Sosa, Pritchard, and Vogel have all argued that there are cases in which one knows something inductively but does not believe it sensitively, and that sensitivity therefore cannot be necessary for knowledge. I defend sensitivity by showing that inductive knowledge is sensitive.
Vogel, Sosa, and Huemer have all argued that sensitivity is incompatible with knowing that you do not believe falsely, therefore the sensitivity condition must be false. I show that this objection misses its mark because it fails to take account of the basis of belief. Moreover, if the objection is modified to account for the basis of belief then it collapses into the more familiar objection that sensitivity is incompatible with closure.
In a recent paper, Melchior pursues a novel argumentative strategy against the sensitivity condition. His claim is that sensitivity suffers from a ‘heterogeneity problem:’ although some higher-order beliefs are knowable, other, very similar, higher-order beliefs are insensitive and so not knowable. Similarly, the conclusions of some bootstrapping arguments are insensitive, but others are not. In reply, I show that sensitivity does not treat different higher-order beliefs differently in the way that Melchior states and that while genuine bootstrapping arguments have insensitive (...) conclusions, the cases that Melchior describes as sensitive ‘bootstrapping’ arguments don’t deserve the name, since they are a perfectly good way of getting to know their conclusions. In sum, sensitivity doesn’t have a heterogeneity problem. (shrink)
Many current popular views in epistemology require a belief to be the result of a reliable process (aka ‘method of belief formation’ or ‘cognitive capacity’) in order to count as knowledge. This means that the generality problem rears its head, i.e. the kind of process in question has to be spelt out, and this looks difficult to do without being either over or under-general. In response to this problem, I propose that we should adopt a more fine-grained account of the (...) epistemic basing relation, at which point the generality problem becomes easy to solve. (shrink)
The peculiar case of Lehrer’s lawyer purports to describe a scenario in which a subject has a justified belief, indeed knowledge, despite the fact that their belief is not causally or counterfactually sustained by any good reasons for it. The case has proven controversial. While some agree with Lehrer’s assessment of the case, others disagree, leading to a schism among accounts of the basing relation. In this paper I aim to reconcile these camps and put simple causal and counterfactual accounts (...) of the basing relation back on the table, by arguing that Lehrer’s case is probably metaphysically impossible, but even if it isn’t, it is ambiguous between a psychologically implausible and a psychologically plausible reading, and this can account for the diverging intuitions that it generates. (shrink)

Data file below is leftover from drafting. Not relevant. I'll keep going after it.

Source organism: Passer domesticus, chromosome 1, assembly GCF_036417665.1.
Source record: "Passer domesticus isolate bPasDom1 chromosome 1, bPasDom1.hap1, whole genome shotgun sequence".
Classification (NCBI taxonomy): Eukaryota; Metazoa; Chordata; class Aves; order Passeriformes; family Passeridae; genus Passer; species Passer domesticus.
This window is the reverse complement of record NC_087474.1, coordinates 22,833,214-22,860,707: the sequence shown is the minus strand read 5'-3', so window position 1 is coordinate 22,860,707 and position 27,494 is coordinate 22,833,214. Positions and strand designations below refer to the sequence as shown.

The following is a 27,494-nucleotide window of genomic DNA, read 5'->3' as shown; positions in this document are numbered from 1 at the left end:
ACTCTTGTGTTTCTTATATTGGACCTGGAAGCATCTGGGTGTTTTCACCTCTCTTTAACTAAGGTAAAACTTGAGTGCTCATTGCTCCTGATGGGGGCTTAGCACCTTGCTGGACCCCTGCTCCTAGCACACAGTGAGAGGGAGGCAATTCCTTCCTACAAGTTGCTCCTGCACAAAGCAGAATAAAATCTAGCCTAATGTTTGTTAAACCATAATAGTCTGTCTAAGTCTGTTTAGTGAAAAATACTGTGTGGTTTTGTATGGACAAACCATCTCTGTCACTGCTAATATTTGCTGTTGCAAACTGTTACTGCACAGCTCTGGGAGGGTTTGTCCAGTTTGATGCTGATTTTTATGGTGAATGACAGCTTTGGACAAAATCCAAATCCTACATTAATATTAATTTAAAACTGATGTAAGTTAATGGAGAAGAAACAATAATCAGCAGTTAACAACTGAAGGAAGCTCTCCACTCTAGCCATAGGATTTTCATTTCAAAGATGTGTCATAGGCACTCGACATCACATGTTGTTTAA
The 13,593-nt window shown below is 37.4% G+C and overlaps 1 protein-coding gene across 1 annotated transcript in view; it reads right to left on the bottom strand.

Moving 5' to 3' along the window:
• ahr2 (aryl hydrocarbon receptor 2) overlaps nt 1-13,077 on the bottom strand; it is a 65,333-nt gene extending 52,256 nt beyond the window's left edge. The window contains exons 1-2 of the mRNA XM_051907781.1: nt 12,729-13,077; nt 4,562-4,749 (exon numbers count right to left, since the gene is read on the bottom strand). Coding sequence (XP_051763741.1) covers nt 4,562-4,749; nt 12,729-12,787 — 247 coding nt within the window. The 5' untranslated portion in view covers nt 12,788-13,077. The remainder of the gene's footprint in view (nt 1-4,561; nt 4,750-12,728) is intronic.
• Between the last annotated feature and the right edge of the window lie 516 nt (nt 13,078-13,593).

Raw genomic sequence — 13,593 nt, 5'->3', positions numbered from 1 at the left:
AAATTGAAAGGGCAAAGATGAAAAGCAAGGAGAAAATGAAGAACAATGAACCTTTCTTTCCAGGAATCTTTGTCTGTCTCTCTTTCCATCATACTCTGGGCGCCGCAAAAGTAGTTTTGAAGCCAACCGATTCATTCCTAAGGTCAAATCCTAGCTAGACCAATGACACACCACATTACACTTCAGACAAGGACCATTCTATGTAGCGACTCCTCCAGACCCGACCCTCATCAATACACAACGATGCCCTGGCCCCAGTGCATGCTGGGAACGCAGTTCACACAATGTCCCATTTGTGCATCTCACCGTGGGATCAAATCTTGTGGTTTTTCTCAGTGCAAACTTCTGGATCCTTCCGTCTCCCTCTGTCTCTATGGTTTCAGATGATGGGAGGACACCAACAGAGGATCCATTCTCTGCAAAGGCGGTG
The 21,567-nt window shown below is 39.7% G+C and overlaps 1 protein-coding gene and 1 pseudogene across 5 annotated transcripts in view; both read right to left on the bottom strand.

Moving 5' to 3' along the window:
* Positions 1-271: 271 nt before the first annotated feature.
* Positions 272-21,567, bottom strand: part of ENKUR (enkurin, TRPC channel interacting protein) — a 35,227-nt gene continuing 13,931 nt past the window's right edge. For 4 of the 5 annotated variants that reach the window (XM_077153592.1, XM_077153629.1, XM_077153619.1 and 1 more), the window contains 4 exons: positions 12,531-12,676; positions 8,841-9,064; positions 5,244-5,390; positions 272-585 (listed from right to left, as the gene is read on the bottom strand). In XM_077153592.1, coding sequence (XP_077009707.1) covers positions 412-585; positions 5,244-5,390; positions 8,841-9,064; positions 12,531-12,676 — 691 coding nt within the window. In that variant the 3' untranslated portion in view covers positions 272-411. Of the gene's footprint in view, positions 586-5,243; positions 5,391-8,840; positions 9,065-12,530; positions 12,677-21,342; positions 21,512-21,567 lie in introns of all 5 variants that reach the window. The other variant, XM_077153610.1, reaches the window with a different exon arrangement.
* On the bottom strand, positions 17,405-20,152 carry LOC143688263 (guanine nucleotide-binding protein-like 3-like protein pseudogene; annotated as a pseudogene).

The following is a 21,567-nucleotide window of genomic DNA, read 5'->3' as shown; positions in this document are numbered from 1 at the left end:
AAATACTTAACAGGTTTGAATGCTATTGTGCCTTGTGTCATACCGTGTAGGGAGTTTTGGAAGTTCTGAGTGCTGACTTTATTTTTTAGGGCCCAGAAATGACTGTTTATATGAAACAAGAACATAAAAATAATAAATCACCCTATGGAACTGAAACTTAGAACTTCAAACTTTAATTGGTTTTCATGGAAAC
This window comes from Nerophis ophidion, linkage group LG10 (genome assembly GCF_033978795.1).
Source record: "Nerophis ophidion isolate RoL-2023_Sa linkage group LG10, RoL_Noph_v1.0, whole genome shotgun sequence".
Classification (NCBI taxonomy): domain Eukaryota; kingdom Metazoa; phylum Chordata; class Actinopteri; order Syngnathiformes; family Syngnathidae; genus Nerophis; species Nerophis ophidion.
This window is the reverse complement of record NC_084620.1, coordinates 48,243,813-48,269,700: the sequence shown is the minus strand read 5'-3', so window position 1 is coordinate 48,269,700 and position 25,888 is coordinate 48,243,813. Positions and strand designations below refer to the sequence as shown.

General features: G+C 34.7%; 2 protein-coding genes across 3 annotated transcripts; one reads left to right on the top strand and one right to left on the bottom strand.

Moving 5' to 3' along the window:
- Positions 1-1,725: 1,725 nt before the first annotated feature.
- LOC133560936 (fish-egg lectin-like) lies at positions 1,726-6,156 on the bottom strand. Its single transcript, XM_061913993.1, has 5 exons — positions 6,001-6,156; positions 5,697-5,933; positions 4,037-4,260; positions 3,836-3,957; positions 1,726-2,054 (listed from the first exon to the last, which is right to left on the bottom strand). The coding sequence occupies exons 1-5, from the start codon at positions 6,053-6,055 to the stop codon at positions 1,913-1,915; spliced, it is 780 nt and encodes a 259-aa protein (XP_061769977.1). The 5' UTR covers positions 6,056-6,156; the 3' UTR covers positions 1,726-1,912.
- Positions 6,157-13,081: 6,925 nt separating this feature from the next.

Intellectualists claim that knowing how to do something is a matter of knowing, for some w, that w is a way to do that thing. However, standard accounts fail to account for the way that knowing how sometimes seems to require ability. I argue that the way to make sense of this situation is via a ‘subject-specific’ intellectualism according to which knowing how to do something is a matter of knowing that w is a way for some relevant person to (...) do that thing, but who the relevant person is can change from context to context. If it is the utterer themselves, then knowing how will require ability, but otherwise it will not. (shrink)
This collection of original essays explores the topic of skeptical invariantism in theory of knowledge. It eschews historical perspectives and focuses on this traditionally underexplored, semantic characterization of skepticism. The book provides a carefully structured, state-of-the-art overview of skeptical invariantism and offers up new questions and avenues for future research. It treats this semantic form of skepticism as a serious position rather than assuming that skepticism is false and attempting to diagnose where arguments for skepticism go wrong. The essays take (...) up a wide range of different philosophical perspectives on three key questions in the debate about skeptical invariantism: whether the standards for knowledge vary, how demanding the standards for knowledge are, and whether the kind of evidence, reasons, methods, processes etc. that we can bring to bear are sufficient to meet those standards. Skeptical Invariantism Reconsidered will be of interest to scholars and advanced students in epistemology and philosophy of language. (shrink)